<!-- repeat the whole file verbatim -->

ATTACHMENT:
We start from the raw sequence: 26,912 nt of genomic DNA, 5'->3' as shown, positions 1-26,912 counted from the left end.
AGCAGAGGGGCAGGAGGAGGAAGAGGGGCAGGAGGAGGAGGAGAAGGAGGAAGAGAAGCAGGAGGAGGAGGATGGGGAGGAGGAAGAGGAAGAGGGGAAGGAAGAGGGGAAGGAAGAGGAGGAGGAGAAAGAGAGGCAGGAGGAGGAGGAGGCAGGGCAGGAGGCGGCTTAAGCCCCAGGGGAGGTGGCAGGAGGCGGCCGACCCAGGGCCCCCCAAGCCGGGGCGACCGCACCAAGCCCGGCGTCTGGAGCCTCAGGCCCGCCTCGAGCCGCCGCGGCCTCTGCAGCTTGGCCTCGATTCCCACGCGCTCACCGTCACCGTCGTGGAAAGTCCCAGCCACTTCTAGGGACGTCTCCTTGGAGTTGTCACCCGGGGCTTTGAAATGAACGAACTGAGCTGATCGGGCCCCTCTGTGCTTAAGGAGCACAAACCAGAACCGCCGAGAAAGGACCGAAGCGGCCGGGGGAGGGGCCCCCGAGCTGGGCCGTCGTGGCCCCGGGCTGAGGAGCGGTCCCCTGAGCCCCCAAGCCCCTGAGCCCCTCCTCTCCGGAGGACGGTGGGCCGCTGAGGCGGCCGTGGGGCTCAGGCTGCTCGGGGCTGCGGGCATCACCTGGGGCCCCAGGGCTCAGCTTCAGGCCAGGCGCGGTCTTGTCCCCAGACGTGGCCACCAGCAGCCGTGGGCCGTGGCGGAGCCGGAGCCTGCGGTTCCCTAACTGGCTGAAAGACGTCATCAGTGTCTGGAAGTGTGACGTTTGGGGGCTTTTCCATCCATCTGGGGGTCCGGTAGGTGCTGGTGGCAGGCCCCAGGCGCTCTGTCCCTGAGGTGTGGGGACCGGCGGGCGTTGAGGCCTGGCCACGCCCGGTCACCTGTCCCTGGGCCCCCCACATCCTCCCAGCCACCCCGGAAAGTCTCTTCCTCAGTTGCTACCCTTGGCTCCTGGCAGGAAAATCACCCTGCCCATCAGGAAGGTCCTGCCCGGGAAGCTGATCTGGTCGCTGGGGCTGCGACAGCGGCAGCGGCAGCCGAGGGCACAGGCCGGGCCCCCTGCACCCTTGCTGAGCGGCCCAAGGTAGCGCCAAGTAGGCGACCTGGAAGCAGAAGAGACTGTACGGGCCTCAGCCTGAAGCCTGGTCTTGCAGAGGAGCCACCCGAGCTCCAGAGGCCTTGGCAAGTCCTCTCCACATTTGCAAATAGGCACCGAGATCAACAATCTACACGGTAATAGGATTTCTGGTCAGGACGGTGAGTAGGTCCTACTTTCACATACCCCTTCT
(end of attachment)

We start from the raw sequence: 26,912 nt of genomic DNA, 5'->3' as shown, positions 1-26,912 counted from the left end.
AGCAGAGGGGCAGGAGGAGGAAGAGGGGCAGGAGGAGGAGGAGAAGGAGGAAGAGAAGCAGGAGGAGGAGGATGGGGAGGAGGAAGAGGAAGAGGGGAAGGAAGAGGGGAAGGAAGAGGAGGAGGAGAAAGAGAGGCAGGAGGAGGAGGAGGCAGGGCAGGAGGCGGCTTAAGCCCCAGGGGAGGTGGCAGGAGGCGGCCGACCCAGGGCCCCCCAAGCCGGGGCGACCGCACCAAGCCCGGCGTCTGGAGCCTCAGGCCCGCCTCGAGCCGCCGCGGCCTCTGCAGCTTGGCCTCGATTCCCACGCGCTCACCGTCACCGTCGTGGAAAGTCCCAGCCACTTCTAGGGACGTCTCCTTGGAGTTGTCACCCGGGGCTTTGAAATGAACGAACTGAGCTGATCGGGCCCCTCTGTGCTTAAGGAGCACAAACCAGAACCGCCGAGAAAGGACCGAAGCGGCCGGGGGAGGGGCCCCCGAGCTGGGCCGTCGTGGCCCCGGGCTGAGGAGCGGTCCCCTGAGCCCCCAAGCCCCTGAGCCCCTCCTCTCCGGAGGACGGTGGGCCGCTGAGGCGGCCGTGGGGCTCAGGCTGCTCGGGGCTGCGGGCATCACCTGGGGCCCCAGGGCTCAGCTTCAGGCCAGGCGCGGTCTTGTCCCCAGACGTGGCCACCAGCAGCCGTGGGCCGTGGCGGAGCCGGAGCCTGCGGTTCCCTAACTGGCTGAAAGACGTCATCAGTGTCTGGAAGTGTGACGTTTGGGGGCTTTTCCATCCATCTGGGGGTCCGGTAGGTGCTGGTGGCAGGCCCCAGGCGCTCTGTCCCTGAGGTGTGGGGACCGGCGGGCGTTGAGGCCTGGCCACGCCCGGTCACCTGTCCCTGGGCCCCCCACATCCTCCCAGCCACCCCGGAAAGTCTCTTCCTCAGTTGCTACCCTTGGCTCCTGGCAGGAAAATCACCCTGCCCATCAGGAAGGTCCTGCCCGGGAAGCTGATCTGGTCGCTGGGGCTGCGACAGCGGCAGCGGCAGCCGAGGGCACAGGCCGGGCCCCCTGCACCCTTGCTGAGCGGCCCAAGGTAGCGCCAAGTAGGCGACCTGGAAGCAGAAGAGACTGTACGGGCCTCAGCCTGAAGCCTGGTCTTGCAGAGGAGCCACCCGAGCTCCAGAGGCCTTGGCAAGTCCTCTCCACATTTGCAAATAGGCACCGAGATCAACAATCTACACGGTAATAGGATTTCTGGTCAGGACGGTGAGTAGGTCCTACTTTCACATACCCCTTCT